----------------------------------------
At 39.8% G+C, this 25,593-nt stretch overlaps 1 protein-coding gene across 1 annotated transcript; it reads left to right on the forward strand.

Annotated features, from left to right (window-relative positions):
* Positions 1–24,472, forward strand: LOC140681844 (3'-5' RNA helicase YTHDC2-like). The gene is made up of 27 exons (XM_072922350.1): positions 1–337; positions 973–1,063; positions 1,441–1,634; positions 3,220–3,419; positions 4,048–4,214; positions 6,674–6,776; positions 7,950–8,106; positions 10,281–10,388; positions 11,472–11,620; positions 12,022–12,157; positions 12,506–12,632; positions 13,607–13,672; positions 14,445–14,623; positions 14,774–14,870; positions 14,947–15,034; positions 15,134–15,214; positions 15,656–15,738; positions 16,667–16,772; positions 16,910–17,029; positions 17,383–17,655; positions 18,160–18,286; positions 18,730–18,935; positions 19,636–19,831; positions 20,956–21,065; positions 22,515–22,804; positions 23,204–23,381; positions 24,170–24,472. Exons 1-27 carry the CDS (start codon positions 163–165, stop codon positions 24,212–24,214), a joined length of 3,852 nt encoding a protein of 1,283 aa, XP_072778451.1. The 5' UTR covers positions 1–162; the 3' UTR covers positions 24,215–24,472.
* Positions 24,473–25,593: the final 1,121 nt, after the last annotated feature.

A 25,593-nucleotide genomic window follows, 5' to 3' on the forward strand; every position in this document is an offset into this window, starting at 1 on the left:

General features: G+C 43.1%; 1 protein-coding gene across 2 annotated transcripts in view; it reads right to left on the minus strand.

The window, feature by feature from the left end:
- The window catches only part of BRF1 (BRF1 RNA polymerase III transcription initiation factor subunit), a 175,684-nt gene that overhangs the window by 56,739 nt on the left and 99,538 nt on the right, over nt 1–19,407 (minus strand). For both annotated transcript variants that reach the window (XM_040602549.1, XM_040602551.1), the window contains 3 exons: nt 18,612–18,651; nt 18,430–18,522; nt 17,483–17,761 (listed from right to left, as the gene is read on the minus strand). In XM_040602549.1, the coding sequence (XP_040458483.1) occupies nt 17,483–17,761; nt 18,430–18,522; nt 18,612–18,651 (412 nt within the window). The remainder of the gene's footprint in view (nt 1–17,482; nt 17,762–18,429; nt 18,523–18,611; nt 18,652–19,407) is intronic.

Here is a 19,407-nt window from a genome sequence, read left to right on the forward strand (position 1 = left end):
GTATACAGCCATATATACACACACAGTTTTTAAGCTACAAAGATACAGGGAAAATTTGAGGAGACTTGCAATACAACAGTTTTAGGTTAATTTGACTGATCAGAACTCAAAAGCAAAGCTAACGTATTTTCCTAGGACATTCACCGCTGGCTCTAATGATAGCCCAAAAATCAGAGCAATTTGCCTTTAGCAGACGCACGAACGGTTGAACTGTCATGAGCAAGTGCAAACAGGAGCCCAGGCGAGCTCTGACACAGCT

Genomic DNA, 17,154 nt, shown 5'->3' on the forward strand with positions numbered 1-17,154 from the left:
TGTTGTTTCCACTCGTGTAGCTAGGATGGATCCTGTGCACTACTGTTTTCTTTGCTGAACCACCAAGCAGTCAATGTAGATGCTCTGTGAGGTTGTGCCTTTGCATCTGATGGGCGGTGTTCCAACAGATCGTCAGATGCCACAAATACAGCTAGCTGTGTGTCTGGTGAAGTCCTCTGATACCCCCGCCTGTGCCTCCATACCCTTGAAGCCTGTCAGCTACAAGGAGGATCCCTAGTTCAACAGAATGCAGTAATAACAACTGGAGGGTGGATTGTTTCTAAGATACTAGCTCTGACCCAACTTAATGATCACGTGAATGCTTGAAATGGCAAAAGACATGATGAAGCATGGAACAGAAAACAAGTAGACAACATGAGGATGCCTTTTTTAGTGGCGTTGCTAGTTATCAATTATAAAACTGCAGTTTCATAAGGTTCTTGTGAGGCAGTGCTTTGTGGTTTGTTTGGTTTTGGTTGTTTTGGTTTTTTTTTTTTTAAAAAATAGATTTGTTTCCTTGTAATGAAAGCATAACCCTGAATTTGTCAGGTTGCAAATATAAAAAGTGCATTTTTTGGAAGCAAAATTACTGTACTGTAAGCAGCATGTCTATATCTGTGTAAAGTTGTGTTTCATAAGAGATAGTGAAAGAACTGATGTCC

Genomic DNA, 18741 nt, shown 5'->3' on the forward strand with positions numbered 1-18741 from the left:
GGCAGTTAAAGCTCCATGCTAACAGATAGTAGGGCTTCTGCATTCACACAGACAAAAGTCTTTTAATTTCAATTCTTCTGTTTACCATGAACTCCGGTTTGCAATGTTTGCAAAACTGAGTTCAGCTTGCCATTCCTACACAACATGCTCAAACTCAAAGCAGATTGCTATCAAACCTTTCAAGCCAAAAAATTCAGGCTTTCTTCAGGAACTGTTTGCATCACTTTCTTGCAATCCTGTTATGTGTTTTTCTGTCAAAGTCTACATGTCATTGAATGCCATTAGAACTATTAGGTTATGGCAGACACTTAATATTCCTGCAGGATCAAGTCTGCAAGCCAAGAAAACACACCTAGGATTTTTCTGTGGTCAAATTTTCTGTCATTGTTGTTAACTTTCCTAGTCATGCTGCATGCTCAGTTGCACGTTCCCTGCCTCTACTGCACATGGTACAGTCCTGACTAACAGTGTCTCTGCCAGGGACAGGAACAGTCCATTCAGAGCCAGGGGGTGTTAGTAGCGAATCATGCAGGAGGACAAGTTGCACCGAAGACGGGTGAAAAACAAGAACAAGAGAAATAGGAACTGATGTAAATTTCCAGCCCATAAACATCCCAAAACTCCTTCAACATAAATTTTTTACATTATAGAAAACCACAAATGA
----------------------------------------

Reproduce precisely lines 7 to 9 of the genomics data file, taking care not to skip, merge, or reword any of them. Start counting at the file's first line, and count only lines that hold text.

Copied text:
The window, feature by feature from the left end:
- The window catches only part of BRF1 (BRF1 RNA polymerase III transcription initiation factor subunit), a 175,684-nt gene that overhangs the window by 56,739 nt on the left and 99,538 nt on the right, over nt 1–19,407 (minus strand). For both annotated transcript variants that reach the window (XM_040602549.1, XM_040602551.1), the window contains 3 exons: nt 18,612–18,651; nt 18,430–18,522; nt 17,483–17,761 (listed from right to left, as the gene is read on the minus strand). In XM_040602549.1, the coding sequence (XP_040458483.1) occupies nt 17,483–17,761; nt 18,430–18,522; nt 18,612–18,651 (412 nt within the window). The remainder of the gene's footprint in view (nt 1–17,482; nt 17,762–18,429; nt 18,523–18,611; nt 18,652–19,407) is intronic.

Here is a 19,407-nt window from a genome sequence, read left to right on the forward strand (position 1 = left end):